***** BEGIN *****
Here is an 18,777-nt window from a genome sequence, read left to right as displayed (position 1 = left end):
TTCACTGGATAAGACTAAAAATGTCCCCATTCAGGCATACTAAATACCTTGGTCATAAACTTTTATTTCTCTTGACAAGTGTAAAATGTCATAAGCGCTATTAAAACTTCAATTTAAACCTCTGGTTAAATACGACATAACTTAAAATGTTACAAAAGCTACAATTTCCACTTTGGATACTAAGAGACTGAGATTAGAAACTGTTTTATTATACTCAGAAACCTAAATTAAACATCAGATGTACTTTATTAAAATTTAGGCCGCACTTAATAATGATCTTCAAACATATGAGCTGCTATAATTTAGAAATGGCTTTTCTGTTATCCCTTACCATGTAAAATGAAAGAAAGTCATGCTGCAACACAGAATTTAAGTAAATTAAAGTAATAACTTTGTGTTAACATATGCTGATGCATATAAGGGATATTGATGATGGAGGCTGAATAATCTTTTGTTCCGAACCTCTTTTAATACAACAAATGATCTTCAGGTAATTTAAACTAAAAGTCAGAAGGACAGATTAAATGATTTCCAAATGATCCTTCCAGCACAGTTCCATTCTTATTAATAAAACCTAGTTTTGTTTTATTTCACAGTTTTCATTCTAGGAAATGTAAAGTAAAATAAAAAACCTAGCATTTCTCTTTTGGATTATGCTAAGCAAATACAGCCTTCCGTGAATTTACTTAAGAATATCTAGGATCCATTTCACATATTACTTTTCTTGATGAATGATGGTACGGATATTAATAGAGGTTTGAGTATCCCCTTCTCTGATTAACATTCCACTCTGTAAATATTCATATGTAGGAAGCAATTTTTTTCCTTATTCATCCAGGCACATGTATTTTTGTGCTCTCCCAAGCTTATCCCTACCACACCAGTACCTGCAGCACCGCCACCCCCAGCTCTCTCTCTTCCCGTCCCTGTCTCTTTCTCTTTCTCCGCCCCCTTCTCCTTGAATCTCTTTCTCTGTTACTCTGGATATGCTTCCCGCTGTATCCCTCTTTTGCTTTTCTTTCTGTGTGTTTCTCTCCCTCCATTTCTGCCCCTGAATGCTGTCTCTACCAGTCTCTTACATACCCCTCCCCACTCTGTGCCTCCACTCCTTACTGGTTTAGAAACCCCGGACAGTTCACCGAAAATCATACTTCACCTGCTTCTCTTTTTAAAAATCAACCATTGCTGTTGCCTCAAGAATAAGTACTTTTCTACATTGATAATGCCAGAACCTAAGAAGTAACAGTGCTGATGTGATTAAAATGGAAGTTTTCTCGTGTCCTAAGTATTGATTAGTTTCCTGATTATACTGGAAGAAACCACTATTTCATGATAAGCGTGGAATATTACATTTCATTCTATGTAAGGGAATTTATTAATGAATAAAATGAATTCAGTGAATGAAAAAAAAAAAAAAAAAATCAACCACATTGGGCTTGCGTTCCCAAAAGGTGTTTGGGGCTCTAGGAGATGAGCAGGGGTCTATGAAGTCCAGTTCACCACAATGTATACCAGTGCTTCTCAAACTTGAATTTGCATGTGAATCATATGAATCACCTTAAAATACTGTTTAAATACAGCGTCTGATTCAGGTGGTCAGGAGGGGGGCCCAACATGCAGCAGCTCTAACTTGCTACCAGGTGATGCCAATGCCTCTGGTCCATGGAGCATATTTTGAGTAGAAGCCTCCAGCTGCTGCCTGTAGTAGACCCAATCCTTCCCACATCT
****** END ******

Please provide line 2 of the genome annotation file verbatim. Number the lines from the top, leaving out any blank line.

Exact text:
TTCACTGGATAAGACTAAAAATGTCCCCATTCAGGCATACTAAATACCTTGGTCATAAACTTTTATTTCTCTTGACAAGTGTAAAATGTCATAAGCGCTATTAAAACTTCAATTTAAACCTCTGGTTAAATACGACATAACTTAAAATGTTACAAAAGCTACAATTTCCACTTTGGATACTAAGAGACTGAGATTAGAAACTGTTTTATTATACTCAGAAACCTAAATTAAACATCAGATGTACTTTATTAAAATTTAGGCCGCACTTAATAATGATCTTCAAACATATGAGCTGCTATAATTTAGAAATGGCTTTTCTGTTATCCCTTACCATGTAAAATGAAAGAAAGTCATGCTGCAACACAGAATTTAAGTAAATTAAAGTAATAACTTTGTGTTAACATATGCTGATGCATATAAGGGATATTGATGATGGAGGCTGAATAATCTTTTGTTCCGAACCTCTTTTAATACAACAAATGATCTTCAGGTAATTTAAACTAAAAGTCAGAAGGACAGATTAAATGATTTCCAAATGATCCTTCCAGCACAGTTCCATTCTTATTAATAAAACCTAGTTTTGTTTTATTTCACAGTTTTCATTCTAGGAAATGTAAAGTAAAATAAAAAACCTAGCATTTCTCTTTTGGATTATGCTAAGCAAATACAGCCTTCCGTGAATTTACTTAAGAATATCTAGGATCCATTTCACATATTACTTTTCTTGATGAATGATGGTACGGATATTAATAGAGGTTTGAGTATCCCCTTCTCTGATTAACATTCCACTCTGTAAATATTCATATGTAGGAAGCAATTTTTTTCCTTATTCATCCAGGCACATGTATTTTTGTGCTCTCCCAAGCTTATCCCTACCACACCAGTACCTGCAGCACCGCCACCCCCAGCTCTCTCTCTTCCCGTCCCTGTCTCTTTCTCTTTCTCCGCCCCCTTCTCCTTGAATCTCTTTCTCTGTTACTCTGGATATGCTTCCCGCTGTATCCCTCTTTTGCTTTTCTTTCTGTGTGTTTCTCTCCCTCCATTTCTGCCCCTGAATGCTGTCTCTACCAGTCTCTTACATACCCCTCCCCACTCTGTGCCTCCACTCCTTACTGGTTTAGAAACCCCGGACAGTTCACCGAAAATCATACTTCACCTGCTTCTCTTTTTAAAAATCAACCATTGCTGTTGCCTCAAGAATAAGTACTTTTCTACATTGATAATGCCAGAACCTAAGAAGTAACAGTGCTGATGTGATTAAAATGGAAGTTTTCTCGTGTCCTAAGTATTGATTAGTTTCCTGATTATACTGGAAGAAACCACTATTTCATGATAAGCGTGGAATATTACATTTCATTCTATGTAAGGGAATTTATTAATGAATAAAATGAATTCAGTGAATGAAAAAAAAAAAAAAAAAATCAACCACATTGGGCTTGCGTTCCCAAAAGGTGTTTGGGGCTCTAGGAGATGAGCAGGGGTCTATGAAGTCCAGTTCACCACAATGTATACCAGTGCTTCTCAAACTTGAATTTGCATGTGAATCATATGAATCACCTTAAAATACTGTTTAAATACAGCGTCTGATTCAGGTGGTCAGGAGGGGGGCCCAACATGCAGCAGCTCTAACTTGCTACCAGGTGATGCCAATGCCTCTGGTCCATGGAGCATATTTTGAGTAGAAGCCTCCAGCTGCTGCCTGTAGTAGACCCAATCCTTCCCACATCT